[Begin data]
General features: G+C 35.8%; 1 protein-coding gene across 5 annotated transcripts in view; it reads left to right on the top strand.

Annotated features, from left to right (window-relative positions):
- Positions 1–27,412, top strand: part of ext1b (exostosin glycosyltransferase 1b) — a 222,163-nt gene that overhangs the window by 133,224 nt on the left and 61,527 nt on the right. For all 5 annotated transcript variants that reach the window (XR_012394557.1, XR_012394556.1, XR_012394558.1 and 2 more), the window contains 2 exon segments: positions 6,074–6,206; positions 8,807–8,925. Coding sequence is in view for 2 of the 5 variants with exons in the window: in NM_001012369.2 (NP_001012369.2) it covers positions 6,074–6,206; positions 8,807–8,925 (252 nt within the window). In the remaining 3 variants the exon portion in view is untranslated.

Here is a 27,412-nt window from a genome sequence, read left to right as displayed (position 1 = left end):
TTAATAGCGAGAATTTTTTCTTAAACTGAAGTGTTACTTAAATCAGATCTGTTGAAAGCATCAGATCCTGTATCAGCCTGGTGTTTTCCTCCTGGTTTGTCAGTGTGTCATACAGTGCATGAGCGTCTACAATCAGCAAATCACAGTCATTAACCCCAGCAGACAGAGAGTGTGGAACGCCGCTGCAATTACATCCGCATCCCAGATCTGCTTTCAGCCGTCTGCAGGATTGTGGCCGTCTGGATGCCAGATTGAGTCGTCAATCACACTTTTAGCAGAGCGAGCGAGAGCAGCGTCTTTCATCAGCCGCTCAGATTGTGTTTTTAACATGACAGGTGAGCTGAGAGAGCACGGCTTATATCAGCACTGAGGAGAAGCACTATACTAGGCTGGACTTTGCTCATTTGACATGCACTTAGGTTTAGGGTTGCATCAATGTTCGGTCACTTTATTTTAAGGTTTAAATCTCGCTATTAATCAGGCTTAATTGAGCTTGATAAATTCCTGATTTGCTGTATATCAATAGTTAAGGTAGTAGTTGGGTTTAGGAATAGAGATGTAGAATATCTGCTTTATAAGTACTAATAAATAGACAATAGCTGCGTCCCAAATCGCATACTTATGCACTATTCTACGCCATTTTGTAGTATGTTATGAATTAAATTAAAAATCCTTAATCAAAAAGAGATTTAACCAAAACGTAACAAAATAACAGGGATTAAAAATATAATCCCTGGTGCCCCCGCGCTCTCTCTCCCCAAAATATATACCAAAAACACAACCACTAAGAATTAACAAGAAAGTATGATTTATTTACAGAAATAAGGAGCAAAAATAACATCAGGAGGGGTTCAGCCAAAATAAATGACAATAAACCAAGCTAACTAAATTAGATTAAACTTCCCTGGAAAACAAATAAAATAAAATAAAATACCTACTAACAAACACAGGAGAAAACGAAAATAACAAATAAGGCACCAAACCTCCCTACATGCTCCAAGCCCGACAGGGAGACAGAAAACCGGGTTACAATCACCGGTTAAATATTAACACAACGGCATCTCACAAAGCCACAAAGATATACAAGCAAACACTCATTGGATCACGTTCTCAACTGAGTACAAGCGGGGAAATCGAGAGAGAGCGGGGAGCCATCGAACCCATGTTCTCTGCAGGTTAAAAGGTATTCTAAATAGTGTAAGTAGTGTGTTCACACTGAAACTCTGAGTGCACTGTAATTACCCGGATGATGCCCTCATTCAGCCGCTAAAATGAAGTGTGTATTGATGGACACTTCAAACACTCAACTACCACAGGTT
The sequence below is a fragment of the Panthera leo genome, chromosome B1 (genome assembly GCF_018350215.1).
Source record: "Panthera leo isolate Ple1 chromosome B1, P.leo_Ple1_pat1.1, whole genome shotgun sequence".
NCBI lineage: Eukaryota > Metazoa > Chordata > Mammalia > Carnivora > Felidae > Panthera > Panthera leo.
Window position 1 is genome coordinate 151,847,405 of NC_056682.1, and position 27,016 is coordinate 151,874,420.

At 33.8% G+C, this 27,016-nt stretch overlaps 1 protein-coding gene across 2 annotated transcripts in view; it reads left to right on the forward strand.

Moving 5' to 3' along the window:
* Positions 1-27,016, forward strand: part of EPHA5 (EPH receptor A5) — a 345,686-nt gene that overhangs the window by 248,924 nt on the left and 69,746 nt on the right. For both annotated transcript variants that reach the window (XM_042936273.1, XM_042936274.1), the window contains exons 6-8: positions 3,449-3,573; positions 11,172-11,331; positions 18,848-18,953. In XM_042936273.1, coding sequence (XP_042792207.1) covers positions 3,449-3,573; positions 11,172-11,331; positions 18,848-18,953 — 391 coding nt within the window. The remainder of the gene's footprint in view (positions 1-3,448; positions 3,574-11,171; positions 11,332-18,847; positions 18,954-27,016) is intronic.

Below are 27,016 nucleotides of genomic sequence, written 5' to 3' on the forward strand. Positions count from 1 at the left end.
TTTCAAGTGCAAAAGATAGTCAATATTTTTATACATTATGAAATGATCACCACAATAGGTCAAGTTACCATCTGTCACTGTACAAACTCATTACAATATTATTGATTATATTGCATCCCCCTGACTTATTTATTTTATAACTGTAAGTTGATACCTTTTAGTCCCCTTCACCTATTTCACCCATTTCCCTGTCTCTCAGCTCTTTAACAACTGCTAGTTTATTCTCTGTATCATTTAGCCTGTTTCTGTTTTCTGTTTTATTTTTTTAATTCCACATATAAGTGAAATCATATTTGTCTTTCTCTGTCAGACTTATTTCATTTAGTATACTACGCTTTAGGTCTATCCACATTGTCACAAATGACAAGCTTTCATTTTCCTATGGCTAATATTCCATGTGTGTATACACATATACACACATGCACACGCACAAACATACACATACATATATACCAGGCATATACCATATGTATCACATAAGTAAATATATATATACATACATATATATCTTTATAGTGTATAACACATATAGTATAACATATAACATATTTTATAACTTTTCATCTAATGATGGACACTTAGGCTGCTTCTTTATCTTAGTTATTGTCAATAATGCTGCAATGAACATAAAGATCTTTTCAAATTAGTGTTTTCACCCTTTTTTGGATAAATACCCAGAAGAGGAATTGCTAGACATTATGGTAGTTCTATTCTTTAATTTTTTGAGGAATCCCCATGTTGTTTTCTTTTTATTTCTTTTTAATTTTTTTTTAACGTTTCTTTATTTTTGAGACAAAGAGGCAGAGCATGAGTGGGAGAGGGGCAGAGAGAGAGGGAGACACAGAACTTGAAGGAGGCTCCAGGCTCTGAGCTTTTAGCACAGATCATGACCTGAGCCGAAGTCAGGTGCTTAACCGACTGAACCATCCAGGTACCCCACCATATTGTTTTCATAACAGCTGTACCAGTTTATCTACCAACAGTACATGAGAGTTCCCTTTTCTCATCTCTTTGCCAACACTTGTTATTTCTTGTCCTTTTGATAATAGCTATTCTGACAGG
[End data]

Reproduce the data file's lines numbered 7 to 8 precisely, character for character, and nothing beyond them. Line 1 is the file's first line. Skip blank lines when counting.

Source record: "Panthera leo isolate Ple1 chromosome B1, P.leo_Ple1_pat1.1, whole genome shotgun sequence".
NCBI lineage: Eukaryota > Metazoa > Chordata > Mammalia > Carnivora > Felidae > Panthera > Panthera leo.